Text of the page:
View details for DOI 10.1088/0031-9155/57/9/2441
View details for Web of Science ID 000303046200005
View details for PubMedID 22481470
TRAINING SOFTWARE USING VIRTUAL-REALITY TECHNOLOGY AND PRE-CALCULATED EFFECTIVE DOSE DATA
2009; 96 (5): 594-601
To calculate imaging doses to the rectum, bladder, and femoral heads as part of a prostate cancer treatment plans, assuming an image guided radiation therapy (IGRT) procedure involving either the multidetector CT (MDCT) or kilovoltage cone-beam CT (kV CBCT).This study considered an IGRT treatment plan for a prostate carcinoma patient involving 50.4 Gy from 28 initial fractions and a boost of 28.8 Gy from 16 fractions. A total of 45 CT imaging procedures, each involving a MDCT or a kV CBCT scan procedure, were carefully modeled using the MCNPX code version 2.5.0. The MDCT scanner model is based on the GE LightSpeed 16-MDCT scanner and the kV CBCT scanner model is based on the Varian On-Board Imager using parameters reported by the CT manufacturers and literatures. A patient-specific treatment planning CT data set was used to construct the phantom for the dose calculation. The target, organs-at-risk (OARs), and background voxels in the CT data set were categorized into six tissue types according to CT numbers for Monte Carlo calculations.For a total of 45 imaging procedures, it was found that the rectum received 78.4 and 76.7 cGy from MDCT and kV CBCT, respectively. The bladder received slightly greater doses of 82.4 and 77.9 cGy, while the femoral heads received much higher doses of 182.3 and 141.3 cGy from MDCT and kV CBCT, respectively. To investigate the impact of these imaging doses on treatment planning, OAR doses from MDCT or kV CBCT imaging procedures were added to the corresponding dose matrix reported by the original treatment plans to construct dose volume histograms. It was found that after the imaging dose is added, the rectum volumes irradiated to 75 and 70 Gy increased from 13.9% and 21.2%, respectively, in the original plan to 14.8% and 21.8%. The bladder volumes receiving 80 Gy increased to 4.6% from 4.1% in the original plan and the volume receiving 75 Gy increased to 7.9% from 7.5%. All values remained within the tolerance levels: V70<25%, V75 <15% for rectum and V75 < 25%, V80 < 15% for bladder. The irradiation of femoral heads was also acceptable with no volume receiving >45 Gy.IGRT procedures can irradiate the OARs to an imaging dose level that is great enough to require careful evaluation and perhaps even adjustment of original treatment planning in order to still satisfy the dose constraints. This study only considered one patient CT because the CT x rays cover a relatively larger volume of the body and the dose distribution is considerably more uniform than those associated with the therapeutic beams. As a result, the dose to an organ from CT imaging doses does not vary much from one patient to the other for the same CT settings. One factor that would potentially affect such CT dose level is the size of the patient body. More studies are needed to develop accurate and convenient methods of accounting for the imaging doses as part of treatment planning.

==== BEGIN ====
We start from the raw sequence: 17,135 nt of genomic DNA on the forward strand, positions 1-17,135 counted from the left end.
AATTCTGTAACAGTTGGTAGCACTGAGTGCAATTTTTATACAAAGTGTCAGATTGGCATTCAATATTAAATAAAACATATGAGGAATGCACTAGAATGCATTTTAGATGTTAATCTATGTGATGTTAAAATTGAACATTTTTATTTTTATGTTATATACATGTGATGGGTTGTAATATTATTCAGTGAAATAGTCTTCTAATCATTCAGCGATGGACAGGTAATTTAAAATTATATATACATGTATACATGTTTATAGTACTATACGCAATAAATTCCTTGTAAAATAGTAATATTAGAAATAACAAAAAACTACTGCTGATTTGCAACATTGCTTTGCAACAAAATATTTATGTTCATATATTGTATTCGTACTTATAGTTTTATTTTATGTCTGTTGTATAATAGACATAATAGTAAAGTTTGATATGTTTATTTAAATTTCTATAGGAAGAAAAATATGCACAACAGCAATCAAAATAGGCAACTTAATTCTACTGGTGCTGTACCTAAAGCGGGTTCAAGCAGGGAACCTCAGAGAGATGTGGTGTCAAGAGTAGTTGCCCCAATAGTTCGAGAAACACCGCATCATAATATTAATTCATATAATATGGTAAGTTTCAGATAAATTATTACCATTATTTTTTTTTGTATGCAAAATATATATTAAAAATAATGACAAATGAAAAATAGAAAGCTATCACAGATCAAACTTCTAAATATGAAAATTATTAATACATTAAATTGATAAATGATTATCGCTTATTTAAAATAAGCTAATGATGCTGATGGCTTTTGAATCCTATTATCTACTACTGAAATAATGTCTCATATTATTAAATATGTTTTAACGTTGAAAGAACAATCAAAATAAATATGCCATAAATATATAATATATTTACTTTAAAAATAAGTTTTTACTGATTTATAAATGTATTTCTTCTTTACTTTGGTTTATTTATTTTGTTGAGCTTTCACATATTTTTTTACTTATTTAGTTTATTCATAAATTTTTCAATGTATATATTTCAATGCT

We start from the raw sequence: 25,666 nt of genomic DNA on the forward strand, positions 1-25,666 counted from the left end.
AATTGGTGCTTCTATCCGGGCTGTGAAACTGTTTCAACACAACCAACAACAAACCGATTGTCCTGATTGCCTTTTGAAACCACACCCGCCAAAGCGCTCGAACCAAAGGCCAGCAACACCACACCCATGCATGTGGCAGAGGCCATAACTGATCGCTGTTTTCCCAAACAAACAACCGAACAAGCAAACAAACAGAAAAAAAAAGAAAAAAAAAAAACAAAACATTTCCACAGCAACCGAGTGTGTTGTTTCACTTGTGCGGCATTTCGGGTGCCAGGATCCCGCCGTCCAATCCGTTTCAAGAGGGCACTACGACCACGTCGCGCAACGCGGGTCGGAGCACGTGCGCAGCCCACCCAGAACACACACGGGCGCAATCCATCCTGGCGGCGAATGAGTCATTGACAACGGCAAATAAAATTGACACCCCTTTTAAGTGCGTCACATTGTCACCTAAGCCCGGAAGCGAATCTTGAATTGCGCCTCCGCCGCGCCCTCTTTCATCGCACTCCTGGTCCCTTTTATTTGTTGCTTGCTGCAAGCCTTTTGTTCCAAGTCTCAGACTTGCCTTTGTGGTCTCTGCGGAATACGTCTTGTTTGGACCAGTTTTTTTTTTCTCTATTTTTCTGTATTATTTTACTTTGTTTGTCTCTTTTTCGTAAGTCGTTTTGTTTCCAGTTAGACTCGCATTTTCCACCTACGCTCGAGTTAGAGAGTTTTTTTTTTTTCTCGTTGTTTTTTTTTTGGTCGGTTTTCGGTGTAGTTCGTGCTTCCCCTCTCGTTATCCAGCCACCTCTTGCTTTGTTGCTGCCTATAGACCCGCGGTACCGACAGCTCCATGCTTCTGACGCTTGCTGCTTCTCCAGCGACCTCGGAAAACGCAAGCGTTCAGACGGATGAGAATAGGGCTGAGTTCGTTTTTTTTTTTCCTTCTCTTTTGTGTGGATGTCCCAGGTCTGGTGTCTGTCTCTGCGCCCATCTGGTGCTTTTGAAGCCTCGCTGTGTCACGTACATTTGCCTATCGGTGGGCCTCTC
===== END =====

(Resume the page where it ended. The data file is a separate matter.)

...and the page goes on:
View details for DOI 10.1118/1.3512791
View details for Web of Science ID 000285849400010
View details for PubMedID 21302776
This paper describes the development of a software package, called VR Dose Simulator, which aims to provide interactive radiation safety and ALARA training to radiation workers using virtual-reality (VR) simulations. Combined with a pre-calculated effective dose equivalent (EDE) database, a virtual radiation environment was constructed in VR authoring software, EON Studio, using 3-D models of a real nuclear power plant building. Models of avatars representing two workers were adopted with arms and legs of the avatar being controlled in the software to simulate walking and other postures. Collision detection algorithms were developed for various parts of the 3-D power plant building and avatars to confine the avatars to certain regions of the virtual environment. Ten different camera viewpoints were assigned to conveniently cover the entire virtual scenery in different viewing angles. A user can control the avatar to carry out radiological engineering tasks using two modes of avatar navigation. A user can also specify two types of radiation source: Cs and Co. The location of the avatar inside the virtual environment during the course of the avatar's movement is linked to the EDE database. The accumulative dose is calculated and displayed on the screen in real-time. Based on the final accumulated dose and the completion status of all virtual tasks, a score is given to evaluate the performance of the user. The paper concludes that VR-based simulation technologies are interactive and engaging, thus potentially useful in improving the quality of radiation safety training. The paper also summarizes several challenges: more streamlined data conversion, realistic avatar movement and posture, more intuitive implementation of the data communication between EON Studio and VB.NET, and more versatile utilization of EDE data such as a source near the body, etc., all of which needs to be addressed in future efforts to develop this type of software.
View details for Web of Science ID 000265066800008
View details for PubMedID 19359853